Lean But Unfit May Be Better Than Fat and Fit
Most people know that maintaining a healthy body weight is good for you. Lean people are less likely to develop diabetes, heart disease, and even cancer. Fitness is an important part of reducing one’s risks for these and other common, serious diseases. There’s a perception that it’s okay to be overweight as long as you remain physically fit and active.
But new research out of Sweden calls that belief into question. A large, long-term study concluded that men who are lean, but unfit, in middle age are less prone to heart attack than middle-aged men who are physically fit, but overweight. The study followed the progress of more than 700,000 men for more than three decades. Being physically active in the teen years was linked to a reduced risk of heart attack later in life. So fitness is definitely important.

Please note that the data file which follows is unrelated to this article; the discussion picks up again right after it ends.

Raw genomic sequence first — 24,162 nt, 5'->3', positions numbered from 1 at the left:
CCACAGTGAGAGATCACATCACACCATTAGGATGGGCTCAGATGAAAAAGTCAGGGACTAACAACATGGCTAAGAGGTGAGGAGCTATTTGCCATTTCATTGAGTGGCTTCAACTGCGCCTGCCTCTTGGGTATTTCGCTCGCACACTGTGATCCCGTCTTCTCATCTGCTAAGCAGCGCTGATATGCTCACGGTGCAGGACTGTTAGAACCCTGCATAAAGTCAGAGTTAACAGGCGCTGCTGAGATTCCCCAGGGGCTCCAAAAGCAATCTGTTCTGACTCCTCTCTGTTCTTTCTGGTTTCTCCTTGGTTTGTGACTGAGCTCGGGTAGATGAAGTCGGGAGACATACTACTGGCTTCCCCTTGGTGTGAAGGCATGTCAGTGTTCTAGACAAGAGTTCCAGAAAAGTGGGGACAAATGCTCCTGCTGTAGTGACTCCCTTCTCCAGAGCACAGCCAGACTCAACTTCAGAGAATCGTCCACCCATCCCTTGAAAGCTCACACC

However, “...fitness alone does not appear to fully compensate for the risks with being overweight or obese,” said researcher, Peter Nordström, in a press release. “In other words, having a normal weight is more important than being in good physical shape...” Even better, he added, is to be both normal weight and physically fit. Basically, researchers found, regular fitness training in the late teen years is consistent with a 35% lower risk of premature heart attack.
The study only included men, because they became subjects by being conscripted into national service. The relationships among body weight, fitness level, and disease risk are complex, so it’s still too early to say that the results apply similarly to women. But it’s something to think about the next time you’re tempted to indulge in a high-calorie treat, or shrug off your body weight goals.